“The film is set in the Avatar Studios, in New York,” he begins. “The engineer who did our record was talking about how when he was interning he’d lock up at, like, 4am, and he was the only person there and would experience paranormal things. That gave me my idea.” He pauses for dramatic effect, and his bandmates look on, trying not to smirk. “I want to do a stoner movie where this band are recording in the modern day, and they start experiencing weird static on the tapes, ghostly shit, and then they hold a séance in the library.”
The rest of the band are doubled over laughing, and a never-ending stream of sirens adds to the chaos, pealing by outside. “They’re looking for me!” says Jonny. Max admirably tries to calm things by fetching everyone a drink. As he hands Jonny his glass of water, Yuck’s drummer goes off on another blinding tangent, with the unassuming air of somebody making small talk and discussing the weather.
“I got slapped in the face by a rat the other day…”
Everybody is dumbfounded but Jonny. “I was cleaning out my clothes in this storage place, and I was pulling out my old jackets for the winter, and this huge rat comes flying out and smacks me on the face. I didn’t know how to react, so I just started yelling. The part I feel worst about of this whole ordeal is that I hope I didn’t make this company lose business. I’m glad I had this experience. I’ve been trained to be hit in the face with a rat.” Max giggles. “Now you can book a colonoscopy.”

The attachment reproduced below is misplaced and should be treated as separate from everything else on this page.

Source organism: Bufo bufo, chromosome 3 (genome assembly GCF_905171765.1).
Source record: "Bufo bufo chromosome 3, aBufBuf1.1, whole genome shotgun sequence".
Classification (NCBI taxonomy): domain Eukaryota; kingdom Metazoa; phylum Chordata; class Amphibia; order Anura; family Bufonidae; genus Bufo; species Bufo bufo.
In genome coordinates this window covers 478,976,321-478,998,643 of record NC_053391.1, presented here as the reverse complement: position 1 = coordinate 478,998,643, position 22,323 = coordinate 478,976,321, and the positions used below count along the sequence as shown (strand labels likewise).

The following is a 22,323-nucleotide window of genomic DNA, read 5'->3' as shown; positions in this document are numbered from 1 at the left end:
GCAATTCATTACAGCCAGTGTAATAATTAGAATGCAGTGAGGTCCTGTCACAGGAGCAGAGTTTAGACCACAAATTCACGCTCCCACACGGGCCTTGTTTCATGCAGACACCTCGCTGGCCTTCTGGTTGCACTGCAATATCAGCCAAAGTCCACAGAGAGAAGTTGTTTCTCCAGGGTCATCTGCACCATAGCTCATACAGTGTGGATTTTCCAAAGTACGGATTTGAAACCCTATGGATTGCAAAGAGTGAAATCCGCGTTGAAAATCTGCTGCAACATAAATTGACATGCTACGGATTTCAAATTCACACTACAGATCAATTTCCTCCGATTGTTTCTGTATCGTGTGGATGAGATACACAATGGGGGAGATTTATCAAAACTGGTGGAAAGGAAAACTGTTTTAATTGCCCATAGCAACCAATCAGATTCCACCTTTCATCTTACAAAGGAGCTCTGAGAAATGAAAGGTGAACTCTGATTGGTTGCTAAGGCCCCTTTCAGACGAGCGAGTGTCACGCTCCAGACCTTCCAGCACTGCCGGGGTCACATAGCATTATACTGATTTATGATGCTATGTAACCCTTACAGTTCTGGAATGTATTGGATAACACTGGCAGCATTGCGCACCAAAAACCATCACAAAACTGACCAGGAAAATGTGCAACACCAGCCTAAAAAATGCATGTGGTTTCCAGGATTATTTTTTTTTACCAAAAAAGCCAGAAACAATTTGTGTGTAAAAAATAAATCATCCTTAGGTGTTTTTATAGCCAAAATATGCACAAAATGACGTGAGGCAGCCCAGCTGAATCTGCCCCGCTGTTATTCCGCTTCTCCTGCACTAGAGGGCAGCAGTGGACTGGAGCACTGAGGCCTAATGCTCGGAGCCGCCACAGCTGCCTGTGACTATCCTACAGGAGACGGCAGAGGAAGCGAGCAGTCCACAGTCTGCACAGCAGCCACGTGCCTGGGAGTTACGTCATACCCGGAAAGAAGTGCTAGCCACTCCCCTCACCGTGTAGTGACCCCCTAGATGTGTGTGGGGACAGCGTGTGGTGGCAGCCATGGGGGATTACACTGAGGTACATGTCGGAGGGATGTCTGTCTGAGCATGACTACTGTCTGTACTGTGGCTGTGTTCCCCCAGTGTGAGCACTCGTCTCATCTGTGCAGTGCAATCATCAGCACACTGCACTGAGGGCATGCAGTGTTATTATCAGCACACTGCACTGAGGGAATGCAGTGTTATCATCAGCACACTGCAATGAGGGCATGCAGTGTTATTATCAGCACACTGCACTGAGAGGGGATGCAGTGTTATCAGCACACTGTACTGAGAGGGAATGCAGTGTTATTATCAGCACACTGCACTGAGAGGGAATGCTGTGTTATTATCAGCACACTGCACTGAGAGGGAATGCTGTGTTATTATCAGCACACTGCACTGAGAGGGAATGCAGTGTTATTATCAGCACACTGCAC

Attempting to steer proceedings back to ‘Glow & Behold’ is straight-forward enough, by way of another massive segue involving peanut sushi and Max’s apparently food preferences –“I like my food to be homogenised, laid out in front of me. I don’t like to crack open limbs and scoop out the food.” Yuck’s music, after all, is anything but homogeneous.